After the debacle that was the first Iron Man movie game, expectations were pretty low for its sequel. Not only is it a movie tie-in, a kiss of death in its own right, it was made by studio that was closed down as soon as the game was completed. With a pedigree like that, it seems virtually impossible that Iron Man 2 could be a worthwhile title. Surprisingly, though, it is...if just barely.
Diverging significantly from the movie to which it’s attached, Iron Man 2 tells a story that seems to fit in the movie universe without actually referencing any of the sequel’s events. Written by Matt Fraction, current writer of the Iron Man comic, the plot involves Russian madmen, stolen AI programs, and a huge silver robot that longtime comic readers will recognize instantly, and while it’s not exactly an epic, character-defining tale, it’s enjoyable and well-told. Samuel L. Jackson and Don Cheadle reprise their roles as Nick Fury and James Rhodes, and do so with enthusiasm and aplomb. The other roles fall to fill-in voice actors, but even they do an admirable job with the script, which is decent in its own right. Players can choose to play missions as the titular red and gold hero, or as War Machine, Rhodey’s highly-armed alter-ego, though several missions require the use of one armor or the other. It would be nice if the game told players that a specific armor was needed for the next mission, because taking the time to outfit a suit, only to not be allowed to use it is extremely frustrating.
Controlling Iron Man is a more complicated affair than it probably should be, though after a while, the confusing control scheme becomes somewhat natural. On-foot, the armored Avenger has a pretty standard control scheme. The left stick moves, the right stick aims, and melee attacks are mapped to the face buttons, as are controls for Iron Man’s elevation. The triggers are set to Iron Man’s weaponry, with the d-pad used to switch which weapon each trigger fires. Holding them both down fires the powerful Unibeam, which, sadly, seems lacking in actual power. Locking on to targets is accomplished with the right bumper, and the left bumper causes Iron Man to dash away from attacks. When the left bumper is double-tapped, Iron Man takes to flight, causing some of his controls to change. In flight, the left stick controls speed, while the right stick controls trajectory. At first, the switch-over can be a bit jarring, but it soon becomes natural, though flight feels a bit out of control and unwieldy overall. Fortunately, there aren’t many extended flight sequences, so the issues aren’t too frequently highlighted. When Tony Stark turns off the boosters, controlling him is a much more pleasant experience, as blasting enemies on-foot is vastly better-implemented, and feels more satisfying. Hand-to-hand fighting, on the other hand, is a sloppy mess that feels poorly conceived, and plays too big a role in the game.
As complex as the controls are, the upgrade system is even more convoluted and frustrating. By performing well on missions, Iron Man unlocks research points. These points can then be spent on upgrades to ammunition, weapons, modules that change the attributes of weapons, and melee combat options. Once these upgrades are purchased (or “invented”), they must then be added to specific weapons. These weapons then need to be equipped to specific armors. The whole process takes far too long, and feels more like mindless busywork than any legitimate attempt to simulate Tony Stark’s invention process. Upgrades should have been implemented in a more simple, easy to use system. Instead, we get a system that isn’t enjoyable, and takes up far too much time in a game that’s only 5-6 hours long. Moreover, the whole process feels unnecessary; each hero has four weapons slots, and there are only five different weapons to put in those slots. For most people, the customization suite will be messed with once, then forgotten about with little to no consequence.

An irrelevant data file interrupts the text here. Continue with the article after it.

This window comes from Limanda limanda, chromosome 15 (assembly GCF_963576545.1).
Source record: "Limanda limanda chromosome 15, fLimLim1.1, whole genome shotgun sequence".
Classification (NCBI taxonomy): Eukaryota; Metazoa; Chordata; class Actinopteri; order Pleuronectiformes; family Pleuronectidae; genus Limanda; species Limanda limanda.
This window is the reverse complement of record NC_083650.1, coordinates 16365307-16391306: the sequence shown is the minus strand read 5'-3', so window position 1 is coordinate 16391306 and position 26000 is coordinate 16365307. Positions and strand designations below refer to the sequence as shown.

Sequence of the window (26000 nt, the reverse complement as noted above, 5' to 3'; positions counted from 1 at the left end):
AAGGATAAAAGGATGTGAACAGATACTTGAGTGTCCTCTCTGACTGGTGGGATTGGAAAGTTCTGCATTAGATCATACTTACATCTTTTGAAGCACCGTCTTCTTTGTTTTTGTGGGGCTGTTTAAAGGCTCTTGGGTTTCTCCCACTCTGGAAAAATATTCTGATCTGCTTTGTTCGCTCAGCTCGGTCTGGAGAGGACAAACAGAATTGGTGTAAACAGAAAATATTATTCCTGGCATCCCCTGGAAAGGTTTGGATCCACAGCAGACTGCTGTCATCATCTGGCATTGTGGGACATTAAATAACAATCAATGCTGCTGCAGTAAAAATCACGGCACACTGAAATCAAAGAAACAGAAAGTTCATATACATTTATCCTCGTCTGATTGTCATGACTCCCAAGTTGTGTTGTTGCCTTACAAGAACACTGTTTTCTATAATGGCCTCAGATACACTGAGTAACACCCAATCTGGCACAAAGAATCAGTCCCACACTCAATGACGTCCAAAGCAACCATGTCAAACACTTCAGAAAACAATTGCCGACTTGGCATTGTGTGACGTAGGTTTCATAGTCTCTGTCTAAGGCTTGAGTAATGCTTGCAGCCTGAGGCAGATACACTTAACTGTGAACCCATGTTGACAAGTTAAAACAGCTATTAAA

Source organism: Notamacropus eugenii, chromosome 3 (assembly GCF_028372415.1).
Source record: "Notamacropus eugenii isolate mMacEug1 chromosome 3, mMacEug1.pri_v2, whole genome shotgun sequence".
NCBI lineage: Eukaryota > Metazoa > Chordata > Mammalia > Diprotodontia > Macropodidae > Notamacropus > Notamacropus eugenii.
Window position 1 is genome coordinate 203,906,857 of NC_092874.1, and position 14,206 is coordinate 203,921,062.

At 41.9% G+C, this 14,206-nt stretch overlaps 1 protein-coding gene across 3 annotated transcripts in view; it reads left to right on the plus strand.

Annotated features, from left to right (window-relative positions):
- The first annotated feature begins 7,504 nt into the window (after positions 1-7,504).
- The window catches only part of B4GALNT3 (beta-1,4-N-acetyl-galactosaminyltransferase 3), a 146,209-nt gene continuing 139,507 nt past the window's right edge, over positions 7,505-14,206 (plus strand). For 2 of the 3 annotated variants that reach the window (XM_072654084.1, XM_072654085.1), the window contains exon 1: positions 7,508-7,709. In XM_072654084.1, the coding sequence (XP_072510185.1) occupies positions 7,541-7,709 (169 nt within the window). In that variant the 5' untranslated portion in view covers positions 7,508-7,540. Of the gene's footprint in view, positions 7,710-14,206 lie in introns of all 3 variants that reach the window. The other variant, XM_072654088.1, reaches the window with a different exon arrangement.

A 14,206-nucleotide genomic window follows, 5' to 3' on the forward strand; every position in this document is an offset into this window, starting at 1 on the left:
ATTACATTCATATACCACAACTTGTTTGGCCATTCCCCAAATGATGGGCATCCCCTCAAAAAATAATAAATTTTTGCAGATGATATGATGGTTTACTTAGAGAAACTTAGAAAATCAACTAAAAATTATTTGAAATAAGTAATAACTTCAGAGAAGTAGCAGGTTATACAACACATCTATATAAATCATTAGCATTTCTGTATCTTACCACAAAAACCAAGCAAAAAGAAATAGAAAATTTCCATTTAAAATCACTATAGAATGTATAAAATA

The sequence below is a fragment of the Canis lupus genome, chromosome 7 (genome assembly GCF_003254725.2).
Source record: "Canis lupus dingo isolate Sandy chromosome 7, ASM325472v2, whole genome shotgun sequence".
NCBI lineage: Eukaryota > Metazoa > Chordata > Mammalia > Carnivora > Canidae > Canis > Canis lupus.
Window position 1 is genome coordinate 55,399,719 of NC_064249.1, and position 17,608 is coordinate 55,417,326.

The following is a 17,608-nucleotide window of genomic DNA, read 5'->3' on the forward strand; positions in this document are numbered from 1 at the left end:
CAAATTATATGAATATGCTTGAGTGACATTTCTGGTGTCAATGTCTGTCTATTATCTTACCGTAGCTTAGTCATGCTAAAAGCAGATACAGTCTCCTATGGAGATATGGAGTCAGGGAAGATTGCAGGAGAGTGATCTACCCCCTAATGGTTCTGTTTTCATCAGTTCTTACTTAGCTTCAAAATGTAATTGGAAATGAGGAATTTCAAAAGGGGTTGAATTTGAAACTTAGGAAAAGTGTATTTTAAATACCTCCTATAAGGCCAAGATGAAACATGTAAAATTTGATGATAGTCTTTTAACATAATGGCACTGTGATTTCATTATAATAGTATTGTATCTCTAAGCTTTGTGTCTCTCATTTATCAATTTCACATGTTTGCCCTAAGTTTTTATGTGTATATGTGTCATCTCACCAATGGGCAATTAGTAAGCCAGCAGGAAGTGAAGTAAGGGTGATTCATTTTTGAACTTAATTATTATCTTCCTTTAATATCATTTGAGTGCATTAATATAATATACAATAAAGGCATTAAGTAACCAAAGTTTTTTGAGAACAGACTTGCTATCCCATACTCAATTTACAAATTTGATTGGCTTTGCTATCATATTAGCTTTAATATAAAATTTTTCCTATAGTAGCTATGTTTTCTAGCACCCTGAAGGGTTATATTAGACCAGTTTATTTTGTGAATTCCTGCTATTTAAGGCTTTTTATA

The one thing that the last Iron Man movie game had going for it was its gorgeous character model. The game was utter crap, but the special effects team that created the in-movie Iron Man cg model shared their assets with Sega. As a result, the Iron Man armor in the first game looked almost as good as it did on the big screen. Sadly, the same can’t be said for the sequel. This time around, the character model is much less detailed, and looks like the kind of character model one would expect from a movie tie-in game. These mediocre character models fit well in the world thy inhabit, as nothing looks particularly good or bad; it’s all just okay. When the game switches to cut-scenes, however, the visuals become far more inconsistent; Tony and Pepper’s cinematic models look fine, but Rhodey and Nick Fury look terrible, with extremely muddy textures and poor likenesses of the actors. Iron Man 2 sounds better than it looks, however, with a satisfactory soundtrack and some nice sound effects that help bring the player further into the Iron Man world.
At this point, gamers fully expect movie tie-in games to be mediocre at best. Iron Man 2 is a good example of this, though it isn’t as cookie-“cutter “as many other movie games. Despite some control issues, poor melee combat, and a somewhat unfriendly camera, fighting off the various helicopters, soldiers, and mechs that the game throws at you is surprisingly satisfying, and the allure of unlocking new armors (including comic armors) will keep Iron Man fans plowing through the 5-6 hour adventure, despite its many flaws. Were this a non-licensed product, it would be a below-average action title with little to recommend. The fact that it stars a popular super hero definitely helps, as does the passable plot and enjoyable script, making Iron Man 2 a title that’s just barely worth playing.